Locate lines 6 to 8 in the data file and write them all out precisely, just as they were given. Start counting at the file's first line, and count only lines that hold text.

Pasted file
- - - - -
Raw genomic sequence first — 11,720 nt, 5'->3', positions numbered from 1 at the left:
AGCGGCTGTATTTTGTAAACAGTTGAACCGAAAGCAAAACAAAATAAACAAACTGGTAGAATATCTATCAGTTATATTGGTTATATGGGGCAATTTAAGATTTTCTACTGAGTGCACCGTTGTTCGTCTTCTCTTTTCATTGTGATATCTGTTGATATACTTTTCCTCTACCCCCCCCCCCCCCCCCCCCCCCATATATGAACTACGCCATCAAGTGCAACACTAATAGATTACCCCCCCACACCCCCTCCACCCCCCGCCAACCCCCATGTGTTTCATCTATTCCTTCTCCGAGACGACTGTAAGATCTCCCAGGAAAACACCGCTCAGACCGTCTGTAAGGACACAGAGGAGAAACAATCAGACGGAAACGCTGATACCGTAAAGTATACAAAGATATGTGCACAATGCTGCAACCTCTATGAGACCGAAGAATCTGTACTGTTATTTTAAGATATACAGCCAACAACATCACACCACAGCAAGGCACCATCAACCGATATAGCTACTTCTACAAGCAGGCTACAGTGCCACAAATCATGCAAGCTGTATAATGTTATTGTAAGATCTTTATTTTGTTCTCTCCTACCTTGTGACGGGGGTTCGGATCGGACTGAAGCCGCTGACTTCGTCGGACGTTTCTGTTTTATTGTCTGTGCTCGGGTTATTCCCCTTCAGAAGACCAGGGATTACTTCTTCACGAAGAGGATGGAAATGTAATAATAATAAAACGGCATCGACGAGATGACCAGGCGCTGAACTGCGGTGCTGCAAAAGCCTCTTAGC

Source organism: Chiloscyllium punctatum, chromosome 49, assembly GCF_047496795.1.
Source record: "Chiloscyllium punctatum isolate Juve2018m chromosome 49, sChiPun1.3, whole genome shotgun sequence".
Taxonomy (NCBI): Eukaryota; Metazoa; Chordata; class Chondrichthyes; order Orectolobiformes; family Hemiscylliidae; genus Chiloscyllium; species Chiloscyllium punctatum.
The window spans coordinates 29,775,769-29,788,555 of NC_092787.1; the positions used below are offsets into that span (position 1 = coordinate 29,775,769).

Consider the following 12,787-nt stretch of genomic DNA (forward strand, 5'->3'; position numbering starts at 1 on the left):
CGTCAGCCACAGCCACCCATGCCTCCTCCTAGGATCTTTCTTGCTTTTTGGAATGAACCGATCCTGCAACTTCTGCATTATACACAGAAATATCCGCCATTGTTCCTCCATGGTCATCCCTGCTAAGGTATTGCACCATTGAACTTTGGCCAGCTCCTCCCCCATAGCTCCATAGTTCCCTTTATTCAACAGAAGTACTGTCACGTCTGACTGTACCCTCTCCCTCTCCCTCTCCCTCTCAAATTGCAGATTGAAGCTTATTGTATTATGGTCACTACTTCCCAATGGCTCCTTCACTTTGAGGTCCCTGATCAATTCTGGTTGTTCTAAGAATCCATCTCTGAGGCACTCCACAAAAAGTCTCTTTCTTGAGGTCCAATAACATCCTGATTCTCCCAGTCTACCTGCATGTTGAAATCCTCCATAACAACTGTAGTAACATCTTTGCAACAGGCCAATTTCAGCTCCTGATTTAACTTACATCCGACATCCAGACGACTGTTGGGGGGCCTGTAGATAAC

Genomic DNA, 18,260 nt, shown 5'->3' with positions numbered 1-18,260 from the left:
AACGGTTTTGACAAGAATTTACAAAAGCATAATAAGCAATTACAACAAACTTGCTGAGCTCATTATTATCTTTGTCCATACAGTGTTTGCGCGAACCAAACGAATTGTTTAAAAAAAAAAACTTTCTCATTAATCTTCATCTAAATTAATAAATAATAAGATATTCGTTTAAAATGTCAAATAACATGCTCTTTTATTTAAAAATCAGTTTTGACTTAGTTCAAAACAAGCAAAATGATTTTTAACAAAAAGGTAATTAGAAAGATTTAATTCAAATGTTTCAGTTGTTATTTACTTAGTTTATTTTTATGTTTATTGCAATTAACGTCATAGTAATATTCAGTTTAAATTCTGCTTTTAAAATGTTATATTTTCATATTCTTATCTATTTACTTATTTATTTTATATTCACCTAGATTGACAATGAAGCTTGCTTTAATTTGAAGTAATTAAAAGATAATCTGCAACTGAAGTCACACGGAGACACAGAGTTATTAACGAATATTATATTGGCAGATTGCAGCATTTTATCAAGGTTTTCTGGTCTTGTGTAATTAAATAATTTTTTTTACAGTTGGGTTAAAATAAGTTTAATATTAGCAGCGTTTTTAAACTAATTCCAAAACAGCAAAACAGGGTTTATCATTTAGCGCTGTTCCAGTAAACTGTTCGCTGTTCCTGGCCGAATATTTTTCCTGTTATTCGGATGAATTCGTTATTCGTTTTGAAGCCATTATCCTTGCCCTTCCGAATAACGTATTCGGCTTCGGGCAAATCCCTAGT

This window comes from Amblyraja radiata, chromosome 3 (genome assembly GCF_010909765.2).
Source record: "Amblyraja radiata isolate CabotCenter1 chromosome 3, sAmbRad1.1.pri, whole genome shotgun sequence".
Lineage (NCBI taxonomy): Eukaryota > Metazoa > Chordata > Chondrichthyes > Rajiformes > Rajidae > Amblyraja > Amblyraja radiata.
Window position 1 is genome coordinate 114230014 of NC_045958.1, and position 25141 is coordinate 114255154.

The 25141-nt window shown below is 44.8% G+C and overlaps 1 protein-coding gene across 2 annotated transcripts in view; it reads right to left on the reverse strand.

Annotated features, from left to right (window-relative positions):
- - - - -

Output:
The window spans coordinates 29,775,769-29,788,555 of NC_092787.1; the positions used below are offsets into that span (position 1 = coordinate 29,775,769).

Consider the following 12,787-nt stretch of genomic DNA (forward strand, 5'->3'; position numbering starts at 1 on the left):
CGTCAGCCACAGCCACCCATGCCTCCTCCTAGGATCTTTCTTGCTTTTTGGAATGAACCGATCCTGCAACTTCTGCATTATACACAGAAATATCCGCCATTGTTCCTCCATGGTCATCCCTGCTAAGGTATTGCACCATTGAACTTTGGCCAGCTCCTCCCCCATAGCTCCATAGTTCCCTTTATTCAACAGAAGTACTGTCACGTCTGACTGTACCCTCTCCCTCTCCCTCTCCCTCTCAAATTGCAGATTGAAGCTTATTGTATTATGGTCACTACTTCCCAATGGCTCCTTCACTTTGAGGTCCCTGATCAATTCTGGTTGTTCTAAGAATCCATCTCTGAGGCACTCCACAAAAAGTCTCTTTCTTGAGGTCCAATAACATCCTGATTCTCCCAGTCTACCTGCATGTTGAAATCCTCCATAACAACTGTAGTAACATCTTTGCAACAGGCCAATTTCAGCTCCTGATTTAACTTACATCCGACATCCAGACGACTGTTGGGGGGCCTGTAGATAAC